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More trees, less concrete seen in development

A proposal to build the first environmentally-friendly, low-impact development in Oak Harbor recently made its way through the city permitting process.

The proposal, from Oak Harbor developers Doug Sheppard and George Churchill, spurred city planning staff to put together a recent council workshop showcasing the benefits of low-impact developments, a trend that is spreading throughout the nation.

In fact, city leaders are looking into turning Fort Nugent Park into a low-impact park. The council approved a $15,000 contract with Fakkema and Kingma, an Oak Harbor surveying firm, earlier this month to look into the feasibility.

Also, city planners are researching ways to encourage more low-impact developments by creating incentives or simply making the permitting process easier for these types of projects.

Healthy hydrology

Rob Voight, city senior planner, explained that LIDs (low-impact developments) are “an approach that tries to maintain a healthy, natural hydrological cycle on a site.”

Hard surfaces to be limited

Traditional developments create a whole lot of impervious surfaces — from buildings, roads, driveways and so on — which in turn create stormwater runoff since the water can’t soak into the ground. In traditional developments, the stormwater runoff is either piped off-site through stormwater sewers or collected in a central detention pond.

This isn’t good for the environment for many reasons. For example, heavy metals and other pollutants don’t have the chance to be filtered out by natural processes.

In low-impact developments, Voight explained, the amount of impervious surface is limited and the rain water in kept on-site in a variety of ways.

Churchill and Sheppard are building the Pacific Crest development on NW Crosby Avenue, abutting Parkwood Manor Mobile Home Park. The projects includes 21 duplexes and 18 four-plexes.

The housing project will incorporate a number of low-impact features to meet city and state requirements for handling rainwater. The street will be narrower and there will only be sidewalks along one side. It will incorporate pervious concrete, which is a new type of hard surface that allows rainwater to percolate through. The developers will retain more trees and other vegetation than is normally required.

Instead of storm water detention ponds, which are known for being ugly blights on the landscape, the developers will put in bio-retention swales. Voight describes these as being sort of like ditches full of vegetation, which filters out pollutants. They have amended soils that can hold large amounts of water on top of gravel.

The project will also include rain gardens. Voight explained that they are similar to bio-retention swales, with amended soils and native vegetation. “It just looks like a well-designed garden,” he said.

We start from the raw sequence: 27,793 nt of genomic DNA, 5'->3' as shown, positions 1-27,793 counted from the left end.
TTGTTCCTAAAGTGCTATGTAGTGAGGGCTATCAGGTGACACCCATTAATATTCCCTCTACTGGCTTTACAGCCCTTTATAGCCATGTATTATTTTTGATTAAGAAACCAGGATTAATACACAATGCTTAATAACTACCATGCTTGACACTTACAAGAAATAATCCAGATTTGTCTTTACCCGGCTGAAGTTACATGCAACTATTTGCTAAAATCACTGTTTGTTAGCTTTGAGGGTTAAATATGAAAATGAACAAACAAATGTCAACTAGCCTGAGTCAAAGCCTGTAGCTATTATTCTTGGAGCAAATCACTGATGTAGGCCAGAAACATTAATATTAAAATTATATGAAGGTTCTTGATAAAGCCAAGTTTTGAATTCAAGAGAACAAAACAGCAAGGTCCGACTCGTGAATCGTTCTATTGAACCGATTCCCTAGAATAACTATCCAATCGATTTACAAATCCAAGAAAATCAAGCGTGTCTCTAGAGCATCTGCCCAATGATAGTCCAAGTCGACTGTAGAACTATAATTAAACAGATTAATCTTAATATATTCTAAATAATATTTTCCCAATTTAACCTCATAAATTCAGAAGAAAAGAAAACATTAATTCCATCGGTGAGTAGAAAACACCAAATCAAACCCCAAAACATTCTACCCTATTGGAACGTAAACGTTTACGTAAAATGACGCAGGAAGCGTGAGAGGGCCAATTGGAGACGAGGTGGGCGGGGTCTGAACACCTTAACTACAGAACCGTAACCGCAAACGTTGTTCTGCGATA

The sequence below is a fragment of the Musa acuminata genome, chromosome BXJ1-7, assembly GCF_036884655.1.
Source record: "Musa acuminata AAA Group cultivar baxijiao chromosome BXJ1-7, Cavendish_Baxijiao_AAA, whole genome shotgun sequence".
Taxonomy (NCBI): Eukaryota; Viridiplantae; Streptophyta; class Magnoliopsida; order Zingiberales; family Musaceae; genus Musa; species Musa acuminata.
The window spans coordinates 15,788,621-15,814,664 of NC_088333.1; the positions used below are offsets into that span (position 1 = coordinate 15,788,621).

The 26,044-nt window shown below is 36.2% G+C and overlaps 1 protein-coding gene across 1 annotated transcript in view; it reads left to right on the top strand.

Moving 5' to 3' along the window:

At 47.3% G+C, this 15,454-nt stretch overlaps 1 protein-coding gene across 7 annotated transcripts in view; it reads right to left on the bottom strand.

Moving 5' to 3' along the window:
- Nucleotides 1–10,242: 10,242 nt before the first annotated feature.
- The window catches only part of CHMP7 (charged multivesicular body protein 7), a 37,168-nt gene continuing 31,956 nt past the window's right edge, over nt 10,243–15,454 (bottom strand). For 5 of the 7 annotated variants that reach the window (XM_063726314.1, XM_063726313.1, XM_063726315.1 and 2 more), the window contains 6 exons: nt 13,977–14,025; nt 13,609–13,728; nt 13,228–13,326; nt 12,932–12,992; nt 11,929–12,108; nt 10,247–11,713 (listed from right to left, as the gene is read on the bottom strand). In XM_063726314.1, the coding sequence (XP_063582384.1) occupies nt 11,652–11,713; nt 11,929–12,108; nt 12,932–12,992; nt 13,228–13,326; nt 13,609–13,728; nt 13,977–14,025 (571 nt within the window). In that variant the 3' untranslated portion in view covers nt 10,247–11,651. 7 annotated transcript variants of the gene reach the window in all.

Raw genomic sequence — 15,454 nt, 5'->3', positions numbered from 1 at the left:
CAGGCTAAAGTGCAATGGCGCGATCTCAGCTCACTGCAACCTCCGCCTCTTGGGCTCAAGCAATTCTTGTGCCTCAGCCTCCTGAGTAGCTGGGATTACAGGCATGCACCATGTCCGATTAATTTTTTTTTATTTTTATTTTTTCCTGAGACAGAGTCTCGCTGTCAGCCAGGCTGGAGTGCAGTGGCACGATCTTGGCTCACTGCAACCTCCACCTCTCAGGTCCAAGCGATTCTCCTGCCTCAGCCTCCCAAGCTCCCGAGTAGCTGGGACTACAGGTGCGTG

State DOE looks on

Churchill, who approached the city with the idea, said the Department of Ecology and others interested in low-impact development around the state will be watching the project closely.

“We could make a real statement...” he said. “It’s really kind of an exciting concept.”

Voight, who led the workshop on LIDs, explained that the benefits of low-impact developments reach beyond simply being environmentally friendly. The cost of developing LIDs tends to be less expensive than traditional methods, he said, though he stressed that depends on a variety of factors that could push the cost higher. In the long run, low-impact developments cost less to maintain.

Also, low-impact developments usually bring a higher market price. There’s a definite aesthetic benefit to the community since there are no unsightly detention ponds, plus there are more trees, manicured rain gardens, narrower roads and more interesting landscaping.

New ideas welcome

The council members also were intrigued by the idea of LIDs. Councilman Richard Davis questioned whether the city’s current regulations do enough, or anything, to promote these type of earth-friendly developments.

Davis said he would love to see more creativity in development in the city instead of the traditional cookie-cutter approach with square blocks, right-angle roads and ugly detention ponds.

“Everything that’s been put in lately has been just icky,” he said, “as far as I am concerned.”

Powers explained that current regulations do allow for LIDs, as the Pacific Crest development has shown. But he agreed that more could be done to make the process easier and possibly to encourage such developments. He said planners will report back to the council.

You can reach News-Times reporter Jessie Stensland at jstensland@whidbeynewstimes.com or call 675-1166.

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